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Top Dressing in New Zealand (1) by Ivan Berryman. (P)


Top Dressing in New Zealand (1) by Ivan Berryman. (P)

Landing and taking off from the hillsides, rather than established airfields, this was extremely dangerous work which involved the pilot following the terrain and contours of the land that was being dressed in order to ensure an even distribution of the chemical. Australian-born Jim McMahon, served during World War II on B.25 Mitchell bombers before pioneering crop dusting and topdressing in New Zealand with ex-military De Havilland Tiger Moths which he converted himself for the purpose. He went on to form a company called Crop Culture, which specialised in aerial spraying equipment, both in New Zealand and in the UK, before becoming a partner in the newly-formed Britten-Norman aircraft company which produced the Islander and Trislander utility transport aircraft in England.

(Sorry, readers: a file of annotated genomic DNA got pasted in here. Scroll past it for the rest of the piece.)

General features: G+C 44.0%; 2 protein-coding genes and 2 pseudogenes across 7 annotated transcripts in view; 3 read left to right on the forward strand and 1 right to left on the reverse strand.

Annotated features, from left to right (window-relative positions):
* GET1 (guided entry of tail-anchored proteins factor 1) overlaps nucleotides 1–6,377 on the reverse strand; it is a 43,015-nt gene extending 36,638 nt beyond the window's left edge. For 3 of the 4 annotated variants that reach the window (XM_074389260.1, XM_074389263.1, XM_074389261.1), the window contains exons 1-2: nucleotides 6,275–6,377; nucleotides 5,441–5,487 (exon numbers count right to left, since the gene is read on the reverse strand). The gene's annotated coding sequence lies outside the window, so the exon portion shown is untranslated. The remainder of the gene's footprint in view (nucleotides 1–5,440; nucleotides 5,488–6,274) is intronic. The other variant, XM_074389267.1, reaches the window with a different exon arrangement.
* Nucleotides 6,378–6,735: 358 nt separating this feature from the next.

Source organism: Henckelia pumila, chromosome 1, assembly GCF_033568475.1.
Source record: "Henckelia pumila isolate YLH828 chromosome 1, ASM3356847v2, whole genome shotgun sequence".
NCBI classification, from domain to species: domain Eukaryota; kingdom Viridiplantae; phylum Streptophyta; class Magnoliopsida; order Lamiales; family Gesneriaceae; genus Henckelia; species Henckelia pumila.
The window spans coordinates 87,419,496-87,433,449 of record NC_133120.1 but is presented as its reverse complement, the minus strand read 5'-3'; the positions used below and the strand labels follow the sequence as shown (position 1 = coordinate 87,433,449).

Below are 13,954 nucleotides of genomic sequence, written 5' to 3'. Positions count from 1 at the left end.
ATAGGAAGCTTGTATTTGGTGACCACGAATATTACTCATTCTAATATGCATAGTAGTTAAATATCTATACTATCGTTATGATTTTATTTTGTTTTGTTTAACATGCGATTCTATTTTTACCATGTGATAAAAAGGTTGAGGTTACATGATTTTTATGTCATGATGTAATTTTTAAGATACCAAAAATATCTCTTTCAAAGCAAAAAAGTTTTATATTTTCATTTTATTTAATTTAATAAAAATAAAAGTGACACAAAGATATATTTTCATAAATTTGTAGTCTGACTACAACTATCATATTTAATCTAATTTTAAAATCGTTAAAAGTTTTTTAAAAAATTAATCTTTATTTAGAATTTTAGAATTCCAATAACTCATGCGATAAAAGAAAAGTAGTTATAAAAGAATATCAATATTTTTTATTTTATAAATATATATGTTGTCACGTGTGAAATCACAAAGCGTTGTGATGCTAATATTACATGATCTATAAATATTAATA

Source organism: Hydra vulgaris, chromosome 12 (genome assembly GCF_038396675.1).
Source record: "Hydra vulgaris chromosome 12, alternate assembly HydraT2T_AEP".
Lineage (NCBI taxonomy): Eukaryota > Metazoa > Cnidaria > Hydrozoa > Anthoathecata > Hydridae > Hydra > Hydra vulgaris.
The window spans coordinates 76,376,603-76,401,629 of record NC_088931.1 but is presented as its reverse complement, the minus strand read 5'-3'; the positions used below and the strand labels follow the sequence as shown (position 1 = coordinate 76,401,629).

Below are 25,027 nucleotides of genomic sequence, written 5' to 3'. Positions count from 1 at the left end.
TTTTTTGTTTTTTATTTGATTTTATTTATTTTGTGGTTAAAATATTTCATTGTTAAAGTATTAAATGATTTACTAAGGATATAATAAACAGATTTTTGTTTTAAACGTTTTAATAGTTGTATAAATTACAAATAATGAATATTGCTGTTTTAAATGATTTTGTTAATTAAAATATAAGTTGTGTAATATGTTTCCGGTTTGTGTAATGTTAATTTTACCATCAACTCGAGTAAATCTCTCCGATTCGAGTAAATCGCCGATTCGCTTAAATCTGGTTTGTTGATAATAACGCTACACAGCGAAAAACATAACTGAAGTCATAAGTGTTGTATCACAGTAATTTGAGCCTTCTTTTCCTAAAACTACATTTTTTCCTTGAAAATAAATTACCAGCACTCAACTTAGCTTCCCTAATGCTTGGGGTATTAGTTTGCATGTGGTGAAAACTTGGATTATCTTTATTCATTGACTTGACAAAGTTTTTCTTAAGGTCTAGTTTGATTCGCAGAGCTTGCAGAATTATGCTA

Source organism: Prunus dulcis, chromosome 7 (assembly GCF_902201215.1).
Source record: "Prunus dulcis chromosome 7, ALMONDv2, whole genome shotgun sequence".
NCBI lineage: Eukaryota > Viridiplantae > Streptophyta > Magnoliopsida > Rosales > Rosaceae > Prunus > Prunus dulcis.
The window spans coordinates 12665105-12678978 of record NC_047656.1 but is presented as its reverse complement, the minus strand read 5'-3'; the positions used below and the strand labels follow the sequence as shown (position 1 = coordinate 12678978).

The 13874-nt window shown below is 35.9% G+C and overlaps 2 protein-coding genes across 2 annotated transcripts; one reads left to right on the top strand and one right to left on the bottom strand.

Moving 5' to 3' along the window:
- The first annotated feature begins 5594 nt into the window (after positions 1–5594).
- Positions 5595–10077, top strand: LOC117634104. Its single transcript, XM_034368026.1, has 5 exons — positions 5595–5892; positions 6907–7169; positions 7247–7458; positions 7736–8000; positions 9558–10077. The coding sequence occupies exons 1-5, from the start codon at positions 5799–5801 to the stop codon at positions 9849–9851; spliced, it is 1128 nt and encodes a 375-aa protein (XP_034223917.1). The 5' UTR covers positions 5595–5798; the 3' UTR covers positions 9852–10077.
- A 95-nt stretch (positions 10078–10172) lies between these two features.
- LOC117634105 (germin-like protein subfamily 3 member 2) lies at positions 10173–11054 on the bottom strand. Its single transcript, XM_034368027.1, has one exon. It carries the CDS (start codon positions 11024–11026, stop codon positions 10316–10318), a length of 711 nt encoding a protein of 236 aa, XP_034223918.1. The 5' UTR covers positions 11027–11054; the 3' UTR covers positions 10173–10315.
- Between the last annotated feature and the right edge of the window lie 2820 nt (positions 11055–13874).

Item Code : B0032PTop Dressing in New Zealand (1) by Ivan Berryman. (P) - This Edition
TYPEEDITION DETAILSSIZESIGNATURESOFFERSYOUR PRICEPURCHASING
ORIGINAL
PAINTING
Original painting, gouache on art stock by Ivan Berryman.

Size 24 inches x 18 inches (61cm x 46cm)Artist : Ivan BerrymanHalf
Price!
Now : £900.00

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Other editions of this item : Top Dressing in New Zealand (1) by Ivan Berryman.B0032
TYPEEDITION DETAILSSIZESIGNATURESOFFERSYOUR PRICEPURCHASING
PRINT Signed limited edition of 35 prints. Image size 16 inches x 12 inches (41cm x 31cm)Artist : Ivan Berryman£10 Off!Now : £70.00VIEW EDITION...